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Hit Couleurs JAZZ

Even if he has become accustomed to regular releases, the delivery of a new Eddie Henderson album is always an event. And the latest one is no exception.

In quintet with a number of renowned acolytes who also collaborate with our blower in the band “The Cookers“, Eddie Henderson, witness to a history, witness to his history, delivers here a hard-bop discourse of the most elegant tone with a maturity long since acquired.

The first track, in a fusion vein, doesn’t augur well for the rest of the album, but places the blower precisely in his historical lineage, a nod to his collaboration with Herbie Hancock, with the addition of Mike Clark as second drummer for the occasion. This is followed by a number of standards in which Henderson punctuates phrases with a certain reserve, no doubt dedicated to the memory of Lee Morgan, Booker Little or Freddie Hubbard. All evocations found throughout the album, and many others…

The trumpet playing is free of ostentatious virtuosity, supported by a rhythm section masterfully led by George Cables, as solid in his accompaniment as in his inventive soliloquies, and backed up by Donald Harrison‘s alto, which plays much better than the second cutters. The whole is a masterful calm that borders on the introspection so dear to history.

The rereading of the standard “It Never Entered My Mind“, by the delightful songwriting duo Rodgers and Hart, features a George Cables who sounds like he just stepped out of a Maybeck recital hall, adorned with muted trumpet playing that lends the work an almost religious sensibility.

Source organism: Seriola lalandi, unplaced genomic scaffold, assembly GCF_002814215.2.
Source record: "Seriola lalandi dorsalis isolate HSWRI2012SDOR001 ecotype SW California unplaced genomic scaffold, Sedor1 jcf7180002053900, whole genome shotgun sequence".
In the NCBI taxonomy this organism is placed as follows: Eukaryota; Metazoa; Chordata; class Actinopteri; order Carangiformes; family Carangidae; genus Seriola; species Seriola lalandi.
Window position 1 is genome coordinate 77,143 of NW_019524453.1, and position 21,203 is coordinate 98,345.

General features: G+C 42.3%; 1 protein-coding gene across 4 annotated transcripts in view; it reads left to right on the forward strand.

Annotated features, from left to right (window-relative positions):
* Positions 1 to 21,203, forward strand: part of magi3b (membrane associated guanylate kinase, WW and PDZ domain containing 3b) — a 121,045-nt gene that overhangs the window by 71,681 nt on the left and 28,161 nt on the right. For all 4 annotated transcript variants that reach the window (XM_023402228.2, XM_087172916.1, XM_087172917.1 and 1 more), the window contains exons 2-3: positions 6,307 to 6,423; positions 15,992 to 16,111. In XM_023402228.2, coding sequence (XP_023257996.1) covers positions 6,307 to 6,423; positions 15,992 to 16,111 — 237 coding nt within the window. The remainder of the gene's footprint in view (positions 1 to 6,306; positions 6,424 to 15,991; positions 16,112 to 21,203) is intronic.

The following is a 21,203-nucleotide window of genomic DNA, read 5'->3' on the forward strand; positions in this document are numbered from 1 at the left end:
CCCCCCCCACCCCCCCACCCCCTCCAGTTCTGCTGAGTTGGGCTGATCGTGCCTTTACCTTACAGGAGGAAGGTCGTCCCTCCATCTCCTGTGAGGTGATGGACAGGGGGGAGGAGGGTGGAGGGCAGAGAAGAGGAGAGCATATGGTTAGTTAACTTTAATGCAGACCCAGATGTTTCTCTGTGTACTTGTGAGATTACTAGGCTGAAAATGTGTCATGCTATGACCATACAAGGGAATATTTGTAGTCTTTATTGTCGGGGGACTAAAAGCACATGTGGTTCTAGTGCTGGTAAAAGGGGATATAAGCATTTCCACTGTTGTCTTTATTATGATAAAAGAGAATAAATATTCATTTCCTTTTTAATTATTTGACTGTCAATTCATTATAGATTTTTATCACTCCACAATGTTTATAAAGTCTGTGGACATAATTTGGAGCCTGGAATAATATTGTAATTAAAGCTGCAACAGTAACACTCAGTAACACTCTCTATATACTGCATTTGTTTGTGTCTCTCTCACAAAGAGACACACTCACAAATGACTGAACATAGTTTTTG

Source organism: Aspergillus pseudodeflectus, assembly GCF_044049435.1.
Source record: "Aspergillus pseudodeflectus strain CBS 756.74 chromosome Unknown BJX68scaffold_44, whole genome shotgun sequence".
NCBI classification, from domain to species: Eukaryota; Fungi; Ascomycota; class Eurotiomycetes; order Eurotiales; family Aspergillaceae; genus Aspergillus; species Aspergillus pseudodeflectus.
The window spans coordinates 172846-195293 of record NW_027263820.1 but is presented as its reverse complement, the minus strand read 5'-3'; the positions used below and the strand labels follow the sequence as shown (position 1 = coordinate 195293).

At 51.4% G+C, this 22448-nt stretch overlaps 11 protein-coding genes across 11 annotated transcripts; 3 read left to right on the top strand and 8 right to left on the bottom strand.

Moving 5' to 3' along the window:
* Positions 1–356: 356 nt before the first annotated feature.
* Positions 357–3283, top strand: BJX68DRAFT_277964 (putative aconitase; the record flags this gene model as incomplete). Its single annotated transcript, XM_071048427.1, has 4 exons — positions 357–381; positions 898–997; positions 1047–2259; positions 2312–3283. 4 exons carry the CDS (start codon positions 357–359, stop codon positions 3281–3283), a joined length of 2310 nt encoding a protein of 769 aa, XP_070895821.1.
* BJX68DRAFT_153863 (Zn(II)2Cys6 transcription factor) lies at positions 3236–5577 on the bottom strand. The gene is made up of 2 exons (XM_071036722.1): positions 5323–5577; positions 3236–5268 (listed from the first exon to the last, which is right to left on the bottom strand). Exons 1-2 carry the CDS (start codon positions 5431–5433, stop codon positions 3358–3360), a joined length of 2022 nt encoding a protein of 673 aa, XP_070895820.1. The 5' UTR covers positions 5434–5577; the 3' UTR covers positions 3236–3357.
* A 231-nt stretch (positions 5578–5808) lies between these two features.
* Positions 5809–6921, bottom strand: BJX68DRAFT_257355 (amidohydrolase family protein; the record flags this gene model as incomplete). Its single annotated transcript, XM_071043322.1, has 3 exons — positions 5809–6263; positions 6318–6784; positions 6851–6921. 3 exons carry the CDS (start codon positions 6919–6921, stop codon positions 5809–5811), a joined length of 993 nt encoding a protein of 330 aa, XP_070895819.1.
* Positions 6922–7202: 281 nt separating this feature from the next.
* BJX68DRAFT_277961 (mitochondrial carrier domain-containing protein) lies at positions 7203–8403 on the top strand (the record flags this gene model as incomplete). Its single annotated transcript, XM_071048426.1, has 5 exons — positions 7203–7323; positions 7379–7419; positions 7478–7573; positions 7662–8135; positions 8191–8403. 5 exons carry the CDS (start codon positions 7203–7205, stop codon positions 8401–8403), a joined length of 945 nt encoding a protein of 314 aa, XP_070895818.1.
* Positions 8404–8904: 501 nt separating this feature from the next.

The interpretation of Lee Morgan’s “Totem Pole” reassures us, if need be, of the breath and lips of our 80-year-old trumpeter, who can still count on the melodious interventions of Donald Harrison. Just listen to the two of them sing a ditty on the final “Born To Be Blue” and you’ll be convinced that these two are more than a match for each other.

A highly polished album, with a very mature dimension, without excessive phrases, but without concessions to ease either. A classicism that’s always modern, no doubt the hallmark of Henderson‘s playing. A lesson in jazz, in fact, that would have been delightful to continue on other tracks.

Beyond wisdom, Olympian would be the appropriate adjective for this historic visit, and let’s hope the story lives on.

Translated with the help of

Line Up:

Eddie Henderson – trumpet

Donald Harrison – alto saxophone

George Cables – piano

Gerald Cannon – double bass

Lenny White – drums 

Mike Clark – drums on “Scorpio Rising

Recorded in September 2022 in New-York.

published under Smoke Sessions Records (2023)

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